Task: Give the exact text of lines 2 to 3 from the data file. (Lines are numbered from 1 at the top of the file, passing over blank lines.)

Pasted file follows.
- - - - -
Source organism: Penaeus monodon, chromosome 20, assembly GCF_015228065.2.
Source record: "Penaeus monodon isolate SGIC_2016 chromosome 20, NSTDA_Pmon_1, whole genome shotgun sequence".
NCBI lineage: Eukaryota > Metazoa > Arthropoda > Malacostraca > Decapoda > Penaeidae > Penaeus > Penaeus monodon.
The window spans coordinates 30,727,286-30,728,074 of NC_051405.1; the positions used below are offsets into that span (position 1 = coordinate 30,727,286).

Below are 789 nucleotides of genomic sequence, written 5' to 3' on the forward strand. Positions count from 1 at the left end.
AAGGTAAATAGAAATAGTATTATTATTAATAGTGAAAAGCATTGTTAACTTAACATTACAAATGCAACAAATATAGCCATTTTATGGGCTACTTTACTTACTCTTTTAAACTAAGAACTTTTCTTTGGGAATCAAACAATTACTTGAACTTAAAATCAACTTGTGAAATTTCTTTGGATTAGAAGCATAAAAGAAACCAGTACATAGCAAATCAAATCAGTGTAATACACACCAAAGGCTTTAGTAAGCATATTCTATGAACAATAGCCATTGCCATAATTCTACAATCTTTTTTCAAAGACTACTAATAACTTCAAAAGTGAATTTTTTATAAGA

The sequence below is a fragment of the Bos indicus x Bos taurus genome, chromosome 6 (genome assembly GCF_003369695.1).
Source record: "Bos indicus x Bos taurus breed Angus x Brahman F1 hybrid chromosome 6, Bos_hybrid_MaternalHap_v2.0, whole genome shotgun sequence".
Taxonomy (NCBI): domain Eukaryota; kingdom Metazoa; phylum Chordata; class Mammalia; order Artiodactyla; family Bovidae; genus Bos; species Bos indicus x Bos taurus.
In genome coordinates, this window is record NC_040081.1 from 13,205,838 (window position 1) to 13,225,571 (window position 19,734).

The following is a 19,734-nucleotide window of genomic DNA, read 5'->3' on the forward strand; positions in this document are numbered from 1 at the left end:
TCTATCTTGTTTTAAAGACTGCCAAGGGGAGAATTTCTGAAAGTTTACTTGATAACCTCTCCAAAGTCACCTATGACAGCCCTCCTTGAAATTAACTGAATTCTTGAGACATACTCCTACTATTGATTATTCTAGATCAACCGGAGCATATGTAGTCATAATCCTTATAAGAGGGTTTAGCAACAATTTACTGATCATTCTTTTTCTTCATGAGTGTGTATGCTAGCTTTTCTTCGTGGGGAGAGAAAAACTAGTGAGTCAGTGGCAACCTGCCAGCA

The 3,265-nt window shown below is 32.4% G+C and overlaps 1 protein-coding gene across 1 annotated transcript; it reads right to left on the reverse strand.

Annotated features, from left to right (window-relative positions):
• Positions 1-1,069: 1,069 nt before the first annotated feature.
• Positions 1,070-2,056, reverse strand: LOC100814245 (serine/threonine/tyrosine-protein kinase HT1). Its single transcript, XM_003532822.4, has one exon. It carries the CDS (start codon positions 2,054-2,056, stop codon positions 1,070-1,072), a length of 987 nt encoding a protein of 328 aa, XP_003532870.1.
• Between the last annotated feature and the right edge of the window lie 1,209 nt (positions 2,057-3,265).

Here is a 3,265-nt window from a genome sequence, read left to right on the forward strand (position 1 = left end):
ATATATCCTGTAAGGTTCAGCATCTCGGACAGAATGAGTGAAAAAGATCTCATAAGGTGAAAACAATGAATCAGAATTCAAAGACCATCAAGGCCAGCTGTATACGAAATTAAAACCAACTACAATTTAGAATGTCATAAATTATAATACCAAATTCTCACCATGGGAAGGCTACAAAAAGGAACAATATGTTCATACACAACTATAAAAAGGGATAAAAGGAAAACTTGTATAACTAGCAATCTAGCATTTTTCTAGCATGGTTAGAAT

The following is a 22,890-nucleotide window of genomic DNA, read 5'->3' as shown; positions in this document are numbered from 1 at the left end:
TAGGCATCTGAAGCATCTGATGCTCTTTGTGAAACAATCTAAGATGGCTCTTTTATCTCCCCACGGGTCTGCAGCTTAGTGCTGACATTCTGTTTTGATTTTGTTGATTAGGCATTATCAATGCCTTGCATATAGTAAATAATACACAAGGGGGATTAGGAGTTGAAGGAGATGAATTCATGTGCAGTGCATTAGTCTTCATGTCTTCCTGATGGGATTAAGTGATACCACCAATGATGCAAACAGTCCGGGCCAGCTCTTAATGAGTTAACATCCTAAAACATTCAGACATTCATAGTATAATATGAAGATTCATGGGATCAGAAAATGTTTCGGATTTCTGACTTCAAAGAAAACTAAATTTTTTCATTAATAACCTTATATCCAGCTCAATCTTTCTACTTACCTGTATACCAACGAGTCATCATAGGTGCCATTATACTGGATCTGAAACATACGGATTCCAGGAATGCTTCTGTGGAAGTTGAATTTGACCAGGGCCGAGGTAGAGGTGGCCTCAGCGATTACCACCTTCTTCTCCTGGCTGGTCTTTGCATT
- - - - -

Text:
Source record: "Penaeus monodon isolate SGIC_2016 chromosome 20, NSTDA_Pmon_1, whole genome shotgun sequence".
NCBI lineage: Eukaryota > Metazoa > Arthropoda > Malacostraca > Decapoda > Penaeidae > Penaeus > Penaeus monodon.